Bill proposes changing jail discharge options

The LA County Sheriff's Department is promoting the idea of postponing late-night jail releases for safety reasons.
January 27, 2014 12:00:00 AM PST
The Los Angeles County Sheriff's Department is promoting the idea of postponing late-night jail releases for the safety of those released.

Mitrice Richardson was 24 years old when she disappeared after being released from the Los Angeles County Lost Hills Sheriff's Station in 2009. Her body was found months later in the Malibu Canyon area.

The sheriff's department came under fire for releasing Richardson, who was reportedly acting erratically, at 12:30 a.m. from the remote Lost Hills Station with no cellphone, money, transportation or identification.

State Senator Carol Liu introduced senate bill SB 833 this month in response to that case as a way to prevent other unsafe releases in the middle of the night. It was authored by the L.A. County Sheriff's Department.

"What it basically does, it gives the sheriff's department and county jails options," said L.A. County Sheriff's spokesman Steve Whitmore. "We can voluntarily, if the inmate agrees, we can hold them up to 16 hours until we can connect them to a treatment facility, mental institution or someplace where they can be safe."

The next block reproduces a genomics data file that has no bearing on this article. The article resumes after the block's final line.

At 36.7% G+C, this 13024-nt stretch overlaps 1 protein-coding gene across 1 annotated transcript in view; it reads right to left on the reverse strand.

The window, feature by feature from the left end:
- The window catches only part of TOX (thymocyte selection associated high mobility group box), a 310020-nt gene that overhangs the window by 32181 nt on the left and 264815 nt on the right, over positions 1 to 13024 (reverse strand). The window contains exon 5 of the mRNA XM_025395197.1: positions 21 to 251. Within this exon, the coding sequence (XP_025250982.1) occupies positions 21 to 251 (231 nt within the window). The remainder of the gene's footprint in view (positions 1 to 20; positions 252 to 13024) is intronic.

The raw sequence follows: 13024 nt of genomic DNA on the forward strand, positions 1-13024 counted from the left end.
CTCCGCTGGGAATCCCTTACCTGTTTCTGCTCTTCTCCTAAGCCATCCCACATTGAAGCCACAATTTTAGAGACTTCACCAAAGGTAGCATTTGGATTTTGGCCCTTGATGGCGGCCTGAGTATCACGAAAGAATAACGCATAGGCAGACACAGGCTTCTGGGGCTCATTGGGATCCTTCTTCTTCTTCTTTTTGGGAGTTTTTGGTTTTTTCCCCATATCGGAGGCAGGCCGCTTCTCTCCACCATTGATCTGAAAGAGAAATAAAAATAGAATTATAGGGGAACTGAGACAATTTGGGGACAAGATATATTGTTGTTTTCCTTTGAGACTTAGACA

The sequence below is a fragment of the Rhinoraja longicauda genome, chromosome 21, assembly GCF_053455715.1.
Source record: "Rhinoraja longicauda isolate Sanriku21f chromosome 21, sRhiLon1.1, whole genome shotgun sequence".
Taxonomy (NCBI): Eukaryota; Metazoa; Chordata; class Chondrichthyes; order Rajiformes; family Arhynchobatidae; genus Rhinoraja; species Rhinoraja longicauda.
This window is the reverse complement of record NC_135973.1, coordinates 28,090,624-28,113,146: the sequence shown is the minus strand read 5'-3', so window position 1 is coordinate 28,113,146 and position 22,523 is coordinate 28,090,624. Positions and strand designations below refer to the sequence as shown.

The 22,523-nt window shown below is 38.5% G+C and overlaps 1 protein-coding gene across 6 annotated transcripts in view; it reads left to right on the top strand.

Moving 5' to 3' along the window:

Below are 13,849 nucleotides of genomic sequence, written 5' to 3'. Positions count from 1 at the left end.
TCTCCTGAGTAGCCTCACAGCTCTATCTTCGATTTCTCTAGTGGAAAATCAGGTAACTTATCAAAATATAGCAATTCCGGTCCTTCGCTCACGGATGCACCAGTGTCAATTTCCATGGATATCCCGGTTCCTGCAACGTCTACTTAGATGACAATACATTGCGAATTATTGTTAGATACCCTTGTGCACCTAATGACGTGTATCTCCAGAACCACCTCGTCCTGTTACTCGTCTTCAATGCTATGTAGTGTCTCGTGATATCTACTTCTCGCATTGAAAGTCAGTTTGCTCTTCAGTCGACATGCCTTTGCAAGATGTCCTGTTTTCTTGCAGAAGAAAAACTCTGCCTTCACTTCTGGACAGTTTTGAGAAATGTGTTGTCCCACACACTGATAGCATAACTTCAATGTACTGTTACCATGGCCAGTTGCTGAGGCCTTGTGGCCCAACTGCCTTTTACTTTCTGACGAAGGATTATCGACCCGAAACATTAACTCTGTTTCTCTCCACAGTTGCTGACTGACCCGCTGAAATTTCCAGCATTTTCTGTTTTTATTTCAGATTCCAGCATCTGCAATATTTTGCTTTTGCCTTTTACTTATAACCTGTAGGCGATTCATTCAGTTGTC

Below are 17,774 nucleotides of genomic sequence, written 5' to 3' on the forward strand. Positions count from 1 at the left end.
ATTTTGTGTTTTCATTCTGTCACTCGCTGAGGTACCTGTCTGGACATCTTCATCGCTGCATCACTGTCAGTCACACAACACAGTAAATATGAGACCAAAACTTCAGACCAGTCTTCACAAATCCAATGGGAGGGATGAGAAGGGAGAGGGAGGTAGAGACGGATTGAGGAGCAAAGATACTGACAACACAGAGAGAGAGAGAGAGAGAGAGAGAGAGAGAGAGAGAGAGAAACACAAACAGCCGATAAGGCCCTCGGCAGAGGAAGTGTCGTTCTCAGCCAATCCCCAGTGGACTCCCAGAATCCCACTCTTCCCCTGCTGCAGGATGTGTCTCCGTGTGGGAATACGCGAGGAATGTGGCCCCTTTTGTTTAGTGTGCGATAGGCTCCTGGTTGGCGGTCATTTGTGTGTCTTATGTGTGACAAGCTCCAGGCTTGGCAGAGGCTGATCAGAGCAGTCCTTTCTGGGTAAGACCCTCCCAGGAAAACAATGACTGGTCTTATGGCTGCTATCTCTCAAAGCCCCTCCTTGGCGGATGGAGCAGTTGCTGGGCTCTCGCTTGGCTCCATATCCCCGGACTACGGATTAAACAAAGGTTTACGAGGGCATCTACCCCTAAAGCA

"This is just a way to try to alleviate someebody getting into harm's way," said Liu.

"I know for a fact it would save lives: Number one, because if my daughter would have been under that, she would be here today," said Michael Richardson, Mitrice's father.

While Mitrice's father supports the bill, Dr. Rhonda Hampton, who knew Mitrice well and has closely followed the case, says the voluntary bill doesn't go far enough to protect mentally unstable inmates.

"We need to recognize that when people are released in the middle of the night, or in any other way that is unsafe for them, it is a danger not only to them as individuals, but it's a danger for society at large," said Dr. Hampton, Mitrice's mentor. "So no, this would not have helped Mitrice. I believe it would not have helped anybody who was mentally compromised."

If the bill is approved, the law would go into effect January 2015.


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